- A rigid implement, often roughly y-shaped, that is fixed to one's heel for purpose of prodding a horse. Often worn by, and emblematic of, the cowboy or the knight.
- (slang) Fan or member of Tottenham Hotspur F.C
- 1598: Lives he, good uncle? Thrice within this hour I saw him down; thrice up again, and fighting; From helmet to the spur all blood he was. — William Shakespeare, Henry V, Act IV, Scene VI, line 4.
- 1786: Two sorts of spurs seem to have been in use about the time of the Conquest, one called a pryck, having only a single point like the gaffle of a fighting cock; the other consisting of a number of points of considerable length, radiating from and revolving on a center, thence named the rouelle or wheel spur. — Francis Grose, A Treatise on Ancient Armour and Weapons, page 22.
- See also
- pryck, prick
- External links
- Wikipedia article on w:spur, spur.
- Anything that inspires or motivates, as a spur does to a horse.
- 1601: But, worthy Hector, She is a theme of honour and renown, A spur to valiant and magnanimous deeds... — William Shakespeare, Troilus and Cressida, Act II, Scene II, line 198.
- An appendage or spike pointing rearward, near the foot, for instance that of a rooster.
- Any protruding part connected at one end, for instance a highway that extends from another highway into a city.
- Roots. (As in genealogical?). Spurs are symbolic of knighthood, so perhaps spurs in this context is an allusion to the hereditary aspect of knighthood. Any insights would be appreciated.
- 1609: I do note That grief and patience, rooted in them both, Mingle their spurs together. — William Shakespeare, Cymbeline, Act IV, Scene II, line 57.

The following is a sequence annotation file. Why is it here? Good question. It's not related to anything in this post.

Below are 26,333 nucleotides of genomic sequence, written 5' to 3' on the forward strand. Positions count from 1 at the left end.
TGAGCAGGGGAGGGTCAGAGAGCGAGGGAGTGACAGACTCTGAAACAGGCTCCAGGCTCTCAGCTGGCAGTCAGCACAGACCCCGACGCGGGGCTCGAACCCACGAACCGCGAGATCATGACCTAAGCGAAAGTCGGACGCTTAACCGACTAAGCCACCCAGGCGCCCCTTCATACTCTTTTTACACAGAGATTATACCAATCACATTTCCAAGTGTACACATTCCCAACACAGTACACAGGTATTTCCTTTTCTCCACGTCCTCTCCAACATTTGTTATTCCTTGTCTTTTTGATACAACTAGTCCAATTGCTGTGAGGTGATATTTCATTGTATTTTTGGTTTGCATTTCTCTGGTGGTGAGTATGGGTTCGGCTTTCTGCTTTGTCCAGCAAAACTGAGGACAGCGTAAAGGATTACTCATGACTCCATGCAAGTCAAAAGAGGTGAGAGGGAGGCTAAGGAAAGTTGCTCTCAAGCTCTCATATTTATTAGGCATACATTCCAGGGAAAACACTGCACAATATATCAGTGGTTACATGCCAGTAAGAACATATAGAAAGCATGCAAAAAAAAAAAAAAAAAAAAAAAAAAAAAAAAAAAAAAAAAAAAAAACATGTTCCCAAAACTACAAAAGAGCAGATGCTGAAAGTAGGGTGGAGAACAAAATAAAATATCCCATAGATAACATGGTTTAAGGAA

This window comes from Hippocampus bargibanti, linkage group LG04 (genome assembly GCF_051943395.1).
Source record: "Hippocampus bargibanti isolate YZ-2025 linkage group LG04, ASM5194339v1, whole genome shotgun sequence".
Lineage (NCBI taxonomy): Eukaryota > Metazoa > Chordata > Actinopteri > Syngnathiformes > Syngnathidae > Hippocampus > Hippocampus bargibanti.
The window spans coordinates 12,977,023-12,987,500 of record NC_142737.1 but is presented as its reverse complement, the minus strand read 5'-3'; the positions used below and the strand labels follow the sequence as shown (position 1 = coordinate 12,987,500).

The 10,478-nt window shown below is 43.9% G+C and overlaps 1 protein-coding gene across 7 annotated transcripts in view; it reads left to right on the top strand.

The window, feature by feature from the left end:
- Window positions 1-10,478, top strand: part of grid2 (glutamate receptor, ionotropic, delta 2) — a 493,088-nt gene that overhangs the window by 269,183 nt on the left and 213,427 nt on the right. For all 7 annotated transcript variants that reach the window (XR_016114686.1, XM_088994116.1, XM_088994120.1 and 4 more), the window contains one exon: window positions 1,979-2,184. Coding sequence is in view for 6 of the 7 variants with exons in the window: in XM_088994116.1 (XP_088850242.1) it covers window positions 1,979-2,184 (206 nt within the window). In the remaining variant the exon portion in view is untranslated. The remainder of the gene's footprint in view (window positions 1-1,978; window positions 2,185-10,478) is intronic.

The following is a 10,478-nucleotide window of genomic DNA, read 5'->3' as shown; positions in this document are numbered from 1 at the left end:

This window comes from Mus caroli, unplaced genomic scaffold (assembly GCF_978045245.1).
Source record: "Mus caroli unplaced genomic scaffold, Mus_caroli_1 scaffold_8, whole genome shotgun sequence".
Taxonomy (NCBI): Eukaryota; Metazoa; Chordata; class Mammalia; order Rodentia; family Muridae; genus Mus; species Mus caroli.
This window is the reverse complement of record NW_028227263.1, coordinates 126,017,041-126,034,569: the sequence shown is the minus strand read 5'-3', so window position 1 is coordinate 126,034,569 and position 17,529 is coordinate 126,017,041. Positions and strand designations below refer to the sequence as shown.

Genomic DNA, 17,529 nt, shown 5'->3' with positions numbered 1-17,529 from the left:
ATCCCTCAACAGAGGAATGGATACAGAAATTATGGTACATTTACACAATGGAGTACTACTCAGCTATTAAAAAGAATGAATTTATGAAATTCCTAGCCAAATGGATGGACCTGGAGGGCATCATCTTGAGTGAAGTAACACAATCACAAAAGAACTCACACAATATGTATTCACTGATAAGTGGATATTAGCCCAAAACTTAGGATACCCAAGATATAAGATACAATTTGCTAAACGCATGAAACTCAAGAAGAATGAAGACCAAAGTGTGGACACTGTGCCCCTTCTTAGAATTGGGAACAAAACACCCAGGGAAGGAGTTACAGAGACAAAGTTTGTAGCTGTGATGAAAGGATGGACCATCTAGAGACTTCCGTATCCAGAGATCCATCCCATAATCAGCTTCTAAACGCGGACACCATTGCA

verb (spur, r, ed)
- German: Ansporn
(trans-top, An appendage or spike pointing rearward, near the foot, for instance that of a rooster)
- Spanish: espuela
(trans-top, Anything that inspires or motivates, as a spur does to a horse)
- To prod (esp. a horse) in the side or flank, with the intent to urge motion or haste, to gig.
- 1592: Draw, archers, draw your arrows to the head! Spur your proud horses hard, and ride in blood; Amaze the welkin with your broken staves! — William Shakespeare, Richard III, Act V, Scene III, line 339.
- To urge or encourage to action, or to a more vigorous pursuit of an object; to incite; to stimulate; to instigate; to impel; to drive.
- 1599: My desire (More sharp than filed steel) did spur me forth... — William Shakespeare, Twelfth Night, Act III, Scene IV, line 4.
- To put spurs on; as, a spurred boot.
Etymology: Old English spora
- German: [[Sporen versehen
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